The Fujian strain is the result of a slight genetic change that occurred to an H3N2 virus that has been circulating for years. That means people’s immune systems have not been exposed to that precise virus previously, making them more susceptible to infection. Because it was discovered too late to be included in this year’s vaccine — although a close relative was included — the vaccine probably is not as protective as it has been in past years.

But most people have had at least some exposure to other H3N2 viruses, making it likely that their immune systems have some power to protect against them.

I think I also saw a quote by CDC director Julie Gerberding, somewhere on the Web this weekend, saying that most people will survive the flu fine. Maybe it’s just me, and I haven’t been combing carefully through the news, but it seems interesting to me that this angle of natural immunity and normal survival is mentioned now that the vaccine supplies are disappearing.

I imagine our family falls pretty low on the exposure range, since none of us go to school or to an office: we’re all at home all day. Our risk of getting the flu is probably lower than most. We’re taking precautions and being careful about washing hands, taking echinacea and C occasionally too. Trying to get some sleep, although this Santa’s been staying up too late:)

Knowing what I know about the immune response, I figure that the fear of the flu, fear and anxiety, can be a big factor too. Fear certainly seems to be the message the media are sending: Be afraid of the flu. I want to be wise. But I don’t want to be afraid.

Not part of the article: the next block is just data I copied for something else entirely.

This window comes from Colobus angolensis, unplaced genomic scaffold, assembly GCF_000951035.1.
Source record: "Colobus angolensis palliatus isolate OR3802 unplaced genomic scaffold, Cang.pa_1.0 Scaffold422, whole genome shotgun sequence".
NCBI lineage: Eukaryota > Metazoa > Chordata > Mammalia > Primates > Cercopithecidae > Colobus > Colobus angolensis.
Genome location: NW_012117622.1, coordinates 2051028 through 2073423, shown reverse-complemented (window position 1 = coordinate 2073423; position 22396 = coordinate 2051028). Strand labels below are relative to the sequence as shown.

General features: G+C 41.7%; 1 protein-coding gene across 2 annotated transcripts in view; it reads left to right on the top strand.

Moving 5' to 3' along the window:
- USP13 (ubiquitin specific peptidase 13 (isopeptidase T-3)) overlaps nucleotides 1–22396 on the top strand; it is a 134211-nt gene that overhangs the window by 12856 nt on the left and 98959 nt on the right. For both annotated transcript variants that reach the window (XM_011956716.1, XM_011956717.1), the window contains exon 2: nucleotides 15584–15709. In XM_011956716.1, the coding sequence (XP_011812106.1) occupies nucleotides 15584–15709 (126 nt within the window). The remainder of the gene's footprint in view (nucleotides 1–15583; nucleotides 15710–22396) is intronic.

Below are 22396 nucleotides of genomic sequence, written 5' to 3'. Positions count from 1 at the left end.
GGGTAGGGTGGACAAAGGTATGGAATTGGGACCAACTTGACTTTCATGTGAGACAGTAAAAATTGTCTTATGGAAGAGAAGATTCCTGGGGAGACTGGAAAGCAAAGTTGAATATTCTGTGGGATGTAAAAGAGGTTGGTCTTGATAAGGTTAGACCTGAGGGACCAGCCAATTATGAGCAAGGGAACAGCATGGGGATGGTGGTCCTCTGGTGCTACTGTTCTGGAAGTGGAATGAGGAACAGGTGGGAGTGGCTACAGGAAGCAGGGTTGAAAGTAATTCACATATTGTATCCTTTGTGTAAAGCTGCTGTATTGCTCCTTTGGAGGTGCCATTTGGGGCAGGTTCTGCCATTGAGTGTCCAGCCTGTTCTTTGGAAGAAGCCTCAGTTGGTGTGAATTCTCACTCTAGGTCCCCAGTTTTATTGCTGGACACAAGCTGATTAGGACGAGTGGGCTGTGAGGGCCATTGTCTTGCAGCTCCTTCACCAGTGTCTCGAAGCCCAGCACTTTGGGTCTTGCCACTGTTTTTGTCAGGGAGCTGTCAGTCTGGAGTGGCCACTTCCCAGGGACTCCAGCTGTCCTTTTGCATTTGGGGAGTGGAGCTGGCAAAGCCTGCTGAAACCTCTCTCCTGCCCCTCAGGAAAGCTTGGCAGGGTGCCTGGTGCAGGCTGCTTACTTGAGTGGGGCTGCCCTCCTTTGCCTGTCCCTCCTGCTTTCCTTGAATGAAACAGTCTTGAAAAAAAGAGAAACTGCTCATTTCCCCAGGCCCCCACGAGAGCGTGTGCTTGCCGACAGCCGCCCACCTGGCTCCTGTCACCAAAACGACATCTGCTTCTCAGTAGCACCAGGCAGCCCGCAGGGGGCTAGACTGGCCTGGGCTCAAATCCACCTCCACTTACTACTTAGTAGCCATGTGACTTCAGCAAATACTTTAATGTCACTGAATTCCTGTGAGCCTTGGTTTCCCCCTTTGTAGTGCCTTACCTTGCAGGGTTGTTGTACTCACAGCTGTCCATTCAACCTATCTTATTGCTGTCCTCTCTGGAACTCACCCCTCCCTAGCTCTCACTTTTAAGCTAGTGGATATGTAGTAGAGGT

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2 responses so far ↓

  • 1 Gordon Weakliem // Dec 15, 2003 at 9:54 am

    It’s bad in Colorado, last I heard there were 6,000 cases and 8 people had died, all children. But OTOH, I know of several people who got very sick after getting vaccinated. This year shows just how futile a vaccination can be – the vaccination “might help”, or it might just make you mildly sick and offer no protection. Couple that with an outright shortage of the vaccine. I had thought the hype was biggest in CO, since we had West Nile over the summer and now a bad flu season, but I guess it’s all over. I do like that several of the local media outlets have put out articles saying basically that washing your hands frequently and avoiding contact with sick people are excellent protections from the flu.
    One other crazy thing I saw was when I went to visit my wife’s grandfather in the hospital. The hospital had signs up asking people who had had the nasal vaccine in the last 3 weeks not to enter the patient rooms: apparently you’re contagious for 3 weeks after getting the vaccine. That hardly seems like an effective strategy for preventing an epidemic.

  • 2 Katherine Fedor // Dec 20, 2003 at 1:33 pm

    We never get flu shots. I think David did one year with folks from work as a group thing. David and I were sick this fall but the kids never got whatever we had. We wash our hands every time we come in from being out in public, as well as the other logical times.